Musicians can now use 3D computer analysis to improve their technique, thanks to multimedia technology from Leeds University.
Dr Kia Ng of the university’s Faculty of Engineering and School of Music has devised a way to use motion capture to record a musician’s posture and movement as they play and then map the results against ideal performance settings.
The system – the i-Maestro 3D Augmented Mirror (AMIR) – provides a tool for music teachers, students and experienced or professional musicians to improve their technique.
‘Learning to play an instrument is a physical activity,’ said Ng. ‘If a student develops a bad posture early on, this can be potentially very damaging to their career and our system can help teachers to easily identify problems. Similarly, the system enables experienced musicians to make small changes in gesture and posture that can improve the sound they make.
‘Many musicians already use video recordings of their performance to analyse technique, but this only provides a 2D image. The 3D image and analysis provided by AMIR will be of immense value to musicians and teachers alike.’
The prototype has been designed for stringed instruments such as violin and cello, but could be adapted for other instruments.
Small markers are attached to key points on the instrument, the musician’s body and the bow. As the musician plays, 12 cameras record the movement at 200 frames per second and map the instrument in 3D onto the screen.
Bow speed, angle and position are all measured for real-time analysis and feedback, as is – for violinists – the pressure by which the instrument is held on the shoulder.
Ng has even incorporated a Wii Balance Board to include data on the musician’s balance as they play.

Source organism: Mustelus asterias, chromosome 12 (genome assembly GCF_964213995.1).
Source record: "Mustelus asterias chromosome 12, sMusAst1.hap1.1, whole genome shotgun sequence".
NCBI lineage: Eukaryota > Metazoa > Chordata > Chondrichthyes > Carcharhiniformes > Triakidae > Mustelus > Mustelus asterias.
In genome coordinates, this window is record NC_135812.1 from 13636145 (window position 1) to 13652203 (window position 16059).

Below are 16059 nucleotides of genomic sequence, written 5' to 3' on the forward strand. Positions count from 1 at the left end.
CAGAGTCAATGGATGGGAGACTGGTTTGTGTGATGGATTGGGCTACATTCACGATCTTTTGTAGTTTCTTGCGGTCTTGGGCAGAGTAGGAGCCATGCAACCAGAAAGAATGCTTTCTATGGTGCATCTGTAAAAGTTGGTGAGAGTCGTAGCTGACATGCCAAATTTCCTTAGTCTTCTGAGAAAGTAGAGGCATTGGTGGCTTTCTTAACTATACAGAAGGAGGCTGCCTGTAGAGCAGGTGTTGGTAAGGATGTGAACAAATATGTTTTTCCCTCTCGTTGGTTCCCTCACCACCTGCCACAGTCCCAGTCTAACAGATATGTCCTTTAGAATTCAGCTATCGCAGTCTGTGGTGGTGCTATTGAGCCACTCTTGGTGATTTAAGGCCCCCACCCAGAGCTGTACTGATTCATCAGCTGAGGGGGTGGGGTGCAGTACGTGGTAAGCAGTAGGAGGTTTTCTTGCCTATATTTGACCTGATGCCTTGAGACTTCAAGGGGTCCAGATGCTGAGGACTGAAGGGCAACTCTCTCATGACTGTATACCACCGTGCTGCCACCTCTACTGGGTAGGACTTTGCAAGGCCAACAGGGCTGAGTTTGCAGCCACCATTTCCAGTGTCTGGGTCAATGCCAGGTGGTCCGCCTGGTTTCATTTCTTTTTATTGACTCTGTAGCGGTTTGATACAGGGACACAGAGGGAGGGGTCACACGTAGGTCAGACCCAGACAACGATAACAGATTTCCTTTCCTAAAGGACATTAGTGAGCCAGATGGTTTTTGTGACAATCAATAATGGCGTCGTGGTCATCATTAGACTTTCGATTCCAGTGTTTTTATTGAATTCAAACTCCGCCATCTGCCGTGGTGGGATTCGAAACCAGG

The musician or teacher can then hear and see a video of the performance alongside an on-screen analysis of posture and bow technique, which, if necessary, they can work through frame by frame or bow stroke by bow stroke.
Ng, himself a violinist, explained: ‘What makes a great sound is difficult to analyse, but with technique, some things come down to basic physics. If the bow is held perpendicular to the string and parallel to the bridge, the minimum effort will produce the maximum result. Our system can measure this and show musicians exactly when their technique becomes less effective.’
A video of the system in action with cello and violin can be seen on the i-Maestro website at www.i-maestro.org where the prototype software can also be downloaded free of charge.
Ng hopes that AMIR will be used widely by teachers and music colleges as a useful tool alongside more traditional teaching methods. However, at present the motion caption hardware needed to work the system can cost anywhere between £5,000 and – for the sophisticated setup used at Leeds University – £100,000.
Until hardware costs reduce to make such systems more widely affordable, Ng plans to offer musicians the opportunity to use the system at Leeds University’s Interdisciplinary Centre for Scientific Research in Music (www.icsrim.org.uk) laboratories on a consultancy basis.
AMIR was developed as part of the European-funded i-Maestro project, coordinated by Dr Ng, which looked at ways to provide new tools for music using multimedia and information technology.